Some new fall broadcast shows have already aired their third episodes – Ordinary Joe and The Big Leap have a head start on the competition – while others have yet to air! The parody series Ghosts and the return of CSI to Las Vegas in CSI: Vegas are both premiering this week on CBS.
However, are either better than what has already launched, such as La Brea, The Wonder Years, or NCIS: Hawai’i? Are these new series, however, any good? Below you’ll find quick surveys of all of the new shows on the Big 5 networks – ABC, CBS, The CW, Fox, and NBC – as well as trailers, cast information, and premiere dates. As other shows near their premiere dates, we’ll update this story as well.
Premieres: Wednesday, October 6 at 10/9c on CBS
It is for fans of CSI, CSI: NY, CSI: Miami, CSI: Cyber
Cast: William Petersen, Wallace Langham, Paula Newsome, Matt Lauria, Mel Rodriguez, Mandeep Dhillon
What it’s about: The gang has reassembled! Consider most of them. With Gil Grissom, Sara Sidle, and David Hodges confronting crimes with some new collaborators in Sin City, the spin-off of the classic series returns to Las Vegas. The crime scene zooms and criminal.
Review: It’s exactly what you’d expect. Six years without CSI was a long time for CBS, but because of the revenues of Petersen, Fox, and Langham, this is essentially a CSI revival. Lead expert Josh Folsom (Lauria), Head Medical Examiner Hugo Ramirez (Rodriguez), and CSI Allie Rajan (Dhillon) are among the new characters.
The Big Leap
Premieres: Monday, September 20 at 9/8c
It is for fans of Underdogs, So You Think You Can Dance, dramas about showbiz.
Cast: Piper Perabo, Scott Foley, Teri Polo, Simone Recasner, Jon Rudnitsky
What it’s about: Individuals from all origins in Detroit are looking for a new beginning by auditioning for a moving unscripted TV drama in this satire dramatization! With a broadcast production of Swan Lake, the show-within-ashow will come full circle, regardless of how wonderful of an artist its cast members are (and they’re not entirely satisfactory). The Big Leap not only follows the “contenders” on their journeys, but it also takes a look at the scenes at the making of the show, which is frequently twisted in evil organization chief ways to gain ratings.
Review: The Big Leap feels like a mash-up of several series, some of which are better than others (a few portions feel like So You Think You Can Dance, while Foley’s showrunner feels like he’s in a different version of UnREAL), but all of them compete for screen time. As it tries to fit six pounds of hotdog into a four-pound package, the series becomes a little frantic, with poorly drawn characters and rushed stories. That’s a common symptom of troupe dramatized scenes, but it’s solid here. The Big Leap doesn’t indicate which part of the show will feel like throughout the season until the very end, and it’s almost “a-ha!” second, but watchers will have reached the point of no return. This is just another authoritative Fox show that feels like it could be skipped.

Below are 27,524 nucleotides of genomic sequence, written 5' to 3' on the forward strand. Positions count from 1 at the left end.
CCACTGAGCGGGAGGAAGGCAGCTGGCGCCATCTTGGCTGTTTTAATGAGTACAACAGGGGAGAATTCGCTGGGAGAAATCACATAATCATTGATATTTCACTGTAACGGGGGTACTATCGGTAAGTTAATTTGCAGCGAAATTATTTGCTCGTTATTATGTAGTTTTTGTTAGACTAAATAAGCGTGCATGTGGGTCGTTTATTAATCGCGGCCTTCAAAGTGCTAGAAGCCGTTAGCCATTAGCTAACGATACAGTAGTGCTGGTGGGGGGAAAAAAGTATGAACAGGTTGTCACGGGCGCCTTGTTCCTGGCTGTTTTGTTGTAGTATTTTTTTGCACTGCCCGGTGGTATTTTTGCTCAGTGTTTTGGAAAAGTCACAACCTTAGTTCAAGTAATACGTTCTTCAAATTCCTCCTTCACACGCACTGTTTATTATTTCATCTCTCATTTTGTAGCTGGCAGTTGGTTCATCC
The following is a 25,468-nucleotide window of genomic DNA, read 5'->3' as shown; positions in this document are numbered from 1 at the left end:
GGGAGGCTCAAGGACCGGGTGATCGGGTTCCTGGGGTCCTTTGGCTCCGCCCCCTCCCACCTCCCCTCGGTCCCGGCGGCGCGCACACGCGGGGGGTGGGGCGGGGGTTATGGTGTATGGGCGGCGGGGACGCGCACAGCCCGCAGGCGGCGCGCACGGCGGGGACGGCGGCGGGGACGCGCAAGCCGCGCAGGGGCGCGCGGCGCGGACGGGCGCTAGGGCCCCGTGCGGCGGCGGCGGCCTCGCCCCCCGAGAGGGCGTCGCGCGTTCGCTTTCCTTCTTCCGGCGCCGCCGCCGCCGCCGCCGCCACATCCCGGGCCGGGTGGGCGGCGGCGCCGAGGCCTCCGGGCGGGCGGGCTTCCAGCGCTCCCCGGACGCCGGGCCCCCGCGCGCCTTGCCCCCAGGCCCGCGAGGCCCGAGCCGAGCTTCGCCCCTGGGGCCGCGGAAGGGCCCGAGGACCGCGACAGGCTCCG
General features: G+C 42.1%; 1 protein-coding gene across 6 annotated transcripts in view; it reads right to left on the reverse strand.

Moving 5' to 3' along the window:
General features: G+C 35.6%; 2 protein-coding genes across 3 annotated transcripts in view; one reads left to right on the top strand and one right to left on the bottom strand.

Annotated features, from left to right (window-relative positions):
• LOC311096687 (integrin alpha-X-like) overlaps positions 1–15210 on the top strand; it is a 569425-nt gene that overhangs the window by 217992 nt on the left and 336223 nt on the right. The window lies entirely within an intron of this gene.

Premieres: Monday, September 20 at 10/9c
It is for fans of NCIS’ from all over the world, Hawaii, loco moco
Cast: Vanessa Lachey, Yasmine Al-Bustami, Jason Antoon, Noah Mills, Tori Anderson
What it’s about: It’s a stretch to improve on it down to the self-evident: It’s NCIS yet in Hawaii.
Cast: You’ll surely know if you enjoyed the previous NCIS series. CBS brings its venerable brand to the islands, but it sticks to the same formula as its city cousins – replete with the weird tech master – but with new faces. However, some aspects distinguish it from the pack. Vanessa Lachey is the first female star of an NCIS show, and she plays the primary female specialist in charge of the Pearl Harbor Field Office. A lesbian bond exists between the two, which is unusual. Most of the performers are non-white, and the environment is lush with palm trees, so it’s a bit different. However, the main component – resolving infractions involving military personnel – remains unchanged, which will be comforting to some.
Premieres: Tuesday, September 28 at 10/9c on NBC
It is for fans of Terra Nova, disaster movies, spectacular sci-fi bombs
Cast: Natalie Zea, Eoin Macken, Karina Logue, Zyra Gorecki, Jack Martin
What it’s about: When an enormous sinkhole opens up in the centre of Los Angeles – directly close to the La Brea Tar Pits – individuals are swept down into an ancient world that resides just underneath the outer layer of the Earth. A mother (Zea) and her child (Martin) get isolated from the remainder of the family and need to make due, alongside others, threats like wolves, sabretoothed tigers, and dinosaur-looking things.
Review: The season’s flashiest series too far is also its most egregiously wrong, with characters devolving into silliness and mysteries piling up faster than you can keep track. If you don’t care about anything like that and want to seek improvements, I’ve got some bad news for you: It appears to be a disaster. Also, assuming you enjoy such harmful programs that they’re tolerable, this is either incredibly bad or not bad enough because there’s no joy to be had here.
Even Fox’s similar Terra Nova had a lot of potentials when it first aired.